Futaleufu. Our first stop in Chile. Rafting heaven at the same time. Unfortunately 1.5 hours of incomparable fun will cost you around 80 euro, so we just headed down the road, admiring the wild river from time to time.
As always in this beautiful part of the world, we had met other touring cyclists. Pim and Marlies from the Netherlands had started in Ushuaia (the most southernmost city) and gave us heaps of tips where to go in Patagonia.
Of course, we met Jayson and Véronica, our Brasilian friends, again. For the fourth time now! And it wasn’t going to be the last. Great to meet soulmates along the road!
Futaleufu was also the place where it started raining…and it would go on and on and on…
So we put on our raingear and headed West, towards the famous carretera Austral, which runs from Puerto Montt to Villa O’Higgens, covering about 1250 km through some of the best scenery there is for touring cyclists (if you like dirt roads and mountains that is!).
After pitching our tents in the rain that first night after Futaleufu, our trip got focused on finding shelter for the night, taking breaks in bus stops and having lunch in a simple restaurant next to the fire to warm up a bit.
So although the weather was against us (read: full days of rain), our quest for shelter also got us some nice stories.
First, there was a beautiful enclosed bus stop to crash for the night, then there was an abandoned house. We were planning to pitch the tents in the barn, but the door of the house was kind of open, so we stayed inside. We found dry wood in the barn, Jelle lit the fire. What an amazing feeling to feel the warmth on our faces and dry our clothes!
Our own little cabin was so sweet, that we both didn’t feel like getting back in the rain the next day…so we stayed another night. Turned out the cabin was the reception of an abandoned camping with access to the lake and a nice trail to walk along it. Dream spot!!!
We stocked up on food in Puyuhuapi, and continued our way South. Up till here, half of the road had been tarred (asphalted). The many road works tell that Chile wants to continue smoothening out the road.
On this section, they were blowing up the rocks to cut a way through it. Therefore there are many roadblocks were we had to wait up to four hours (!). We met Hugo again though, an Argentinian cyclist, whom we met when we just got on the carretera.
He’s a brilliant guy who’s been traveling for the last ten years. Always going back to save some money, then heading out again. A true pleasure to cycle along with him, so we teamed up for four days up to Coyhaique.
He’s also the kind of traveller who has such a positive energy towards everyone he comes across, that he receives a lot of help. They have a description for it here. “Buena onda” could mean something like ‘good vibes’. You can use it to describe a person, a situation,…
So with his ‘buena onda’, he for example managed that we could sleep in the reception cabin of a fancy hotel next to the fire. Then the next day, after hiking up to a glaciar (that we didn’t see, because it was cloudy), he chatted with some people organizing a fancy lunch for their clients. In the end they asked our pots to fill them with delicious chicken and potatoes that were left over. Only to get a bottle of wine too! It’s hard to describe how these things work out. Just by being genuinely good to your fellow human beings, without expecting anything in return, people will find you sympathic and are willing to help you along the trip.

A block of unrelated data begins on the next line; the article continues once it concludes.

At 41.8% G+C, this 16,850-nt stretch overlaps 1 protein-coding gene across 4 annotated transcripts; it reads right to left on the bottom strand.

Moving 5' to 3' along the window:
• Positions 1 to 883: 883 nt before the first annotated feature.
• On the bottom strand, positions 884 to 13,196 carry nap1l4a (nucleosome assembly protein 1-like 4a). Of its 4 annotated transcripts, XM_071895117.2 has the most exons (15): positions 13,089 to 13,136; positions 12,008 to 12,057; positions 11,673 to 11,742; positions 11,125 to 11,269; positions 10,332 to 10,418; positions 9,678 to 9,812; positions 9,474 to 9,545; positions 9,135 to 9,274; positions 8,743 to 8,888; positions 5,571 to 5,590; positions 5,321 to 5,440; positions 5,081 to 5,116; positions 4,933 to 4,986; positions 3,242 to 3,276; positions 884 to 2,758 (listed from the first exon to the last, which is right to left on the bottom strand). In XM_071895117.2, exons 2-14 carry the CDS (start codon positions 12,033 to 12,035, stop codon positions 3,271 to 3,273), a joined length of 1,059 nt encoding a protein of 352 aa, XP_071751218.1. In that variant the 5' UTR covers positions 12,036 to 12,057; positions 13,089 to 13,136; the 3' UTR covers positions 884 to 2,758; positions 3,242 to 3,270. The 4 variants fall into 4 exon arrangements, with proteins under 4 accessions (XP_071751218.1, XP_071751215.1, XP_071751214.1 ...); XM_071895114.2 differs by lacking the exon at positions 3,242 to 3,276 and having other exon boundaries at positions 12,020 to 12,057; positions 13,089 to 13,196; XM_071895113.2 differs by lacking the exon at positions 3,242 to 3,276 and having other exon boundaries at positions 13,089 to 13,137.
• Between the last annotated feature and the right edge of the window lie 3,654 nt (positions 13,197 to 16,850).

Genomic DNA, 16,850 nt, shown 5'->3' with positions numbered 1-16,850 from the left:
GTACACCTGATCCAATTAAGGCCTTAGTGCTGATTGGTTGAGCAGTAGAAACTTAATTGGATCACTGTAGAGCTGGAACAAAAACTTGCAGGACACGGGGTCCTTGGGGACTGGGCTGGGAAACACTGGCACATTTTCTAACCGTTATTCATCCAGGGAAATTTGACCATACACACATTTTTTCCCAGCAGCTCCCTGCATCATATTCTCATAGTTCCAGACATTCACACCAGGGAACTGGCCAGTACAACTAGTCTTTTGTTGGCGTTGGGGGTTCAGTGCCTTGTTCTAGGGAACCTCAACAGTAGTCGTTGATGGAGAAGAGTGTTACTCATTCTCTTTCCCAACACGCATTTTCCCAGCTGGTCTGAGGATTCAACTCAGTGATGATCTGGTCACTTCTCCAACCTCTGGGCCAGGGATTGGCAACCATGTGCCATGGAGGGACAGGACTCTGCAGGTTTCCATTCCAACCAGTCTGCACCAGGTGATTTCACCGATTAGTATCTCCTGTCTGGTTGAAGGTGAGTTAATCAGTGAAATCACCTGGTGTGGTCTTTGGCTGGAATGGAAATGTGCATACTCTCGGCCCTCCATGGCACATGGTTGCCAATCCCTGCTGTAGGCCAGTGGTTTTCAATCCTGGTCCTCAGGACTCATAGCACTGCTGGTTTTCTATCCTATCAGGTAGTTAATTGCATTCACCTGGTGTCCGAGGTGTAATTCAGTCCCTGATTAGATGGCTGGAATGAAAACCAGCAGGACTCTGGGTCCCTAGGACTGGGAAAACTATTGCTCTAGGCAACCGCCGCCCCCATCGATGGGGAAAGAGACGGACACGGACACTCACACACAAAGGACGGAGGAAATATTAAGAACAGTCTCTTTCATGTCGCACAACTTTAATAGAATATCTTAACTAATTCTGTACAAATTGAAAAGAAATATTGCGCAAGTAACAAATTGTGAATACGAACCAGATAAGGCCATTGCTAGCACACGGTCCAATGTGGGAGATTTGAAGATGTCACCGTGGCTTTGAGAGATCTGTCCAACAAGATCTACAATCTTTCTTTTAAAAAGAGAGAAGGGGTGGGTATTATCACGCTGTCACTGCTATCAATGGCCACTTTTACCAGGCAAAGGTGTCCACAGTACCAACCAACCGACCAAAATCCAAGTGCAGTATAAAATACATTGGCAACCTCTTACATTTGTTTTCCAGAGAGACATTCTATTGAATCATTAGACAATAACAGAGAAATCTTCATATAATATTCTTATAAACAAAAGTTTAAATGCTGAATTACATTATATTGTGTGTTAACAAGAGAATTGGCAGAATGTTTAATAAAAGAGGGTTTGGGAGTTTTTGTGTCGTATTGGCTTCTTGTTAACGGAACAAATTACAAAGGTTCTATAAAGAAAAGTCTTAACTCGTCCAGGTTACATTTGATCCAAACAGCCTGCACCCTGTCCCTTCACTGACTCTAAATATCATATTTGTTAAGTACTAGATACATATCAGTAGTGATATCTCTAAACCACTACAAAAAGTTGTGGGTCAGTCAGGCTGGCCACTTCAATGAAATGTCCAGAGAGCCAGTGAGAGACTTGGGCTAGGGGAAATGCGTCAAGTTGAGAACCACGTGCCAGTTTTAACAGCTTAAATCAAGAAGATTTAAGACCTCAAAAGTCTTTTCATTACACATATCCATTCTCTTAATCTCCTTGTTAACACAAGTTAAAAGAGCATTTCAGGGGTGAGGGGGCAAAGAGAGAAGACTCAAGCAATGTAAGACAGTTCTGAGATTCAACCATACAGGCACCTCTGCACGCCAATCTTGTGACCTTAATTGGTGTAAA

And I haven’t even mentioned the scenery! Raindrops kept coming down day after day, but we were cycling through immense valleys with waterfalls everywhere! Then once in a while a glacier to finish it off. The dirt road was really enjoyable too. Chileans are so much better in making ripio roads than Argentinians! And with a rainbow appearing once in a while and the great company of Hugo, we were really enjoying the road.
In the end, we cycled together up to Coyhaique, a city with 60.000 people. Every village we had passed earlier, was home to about 1000 people or much less, so we were kind of shocked to get to the city. Coyhaique was therefore an important stop because it’s one of the only places to fix your bikes etc.
And we happened to be blessed to have a place to stay close to the city! Delphine, the cousin of Lara, a Belgian friend of mine, moved to Patagonian Chile with her partner, Gabriel and their lovely son, Rafael.
After cycling for six months, covering nearly 10.000 km, I also really needed a break. So it all worked out perfectly!
We arrived at sunset at their ‘campo’, overlooking the river Simpson. It was absolutely stunning. Delphine offered us a D’olbek, a delicious Belgian beer brewed in Coyhaique. And a hot shower topped it off! Oh wow! Arriving here was so good! We ended up staying eleven days…
Here, winters are tough, so people do a big effort in summer to get ready for them. They had just ordered a truck full with wood to be cut with the chainsaw and chopped with the axe. So, in order to offer something for the food they shared with us and the place we could sleep, we got cracking…
We were really happy to be off the bikes for a while, to do some other things, to make FRIENDS, to meet Gabriel’s family, to go on a fishing trip and learn a bit how to fly fish, to ride the horses,…
A truly beautiful experience in Chilean Patagonia!!! We both left with teary eyes and with a lot of gratitude for the love and generosity.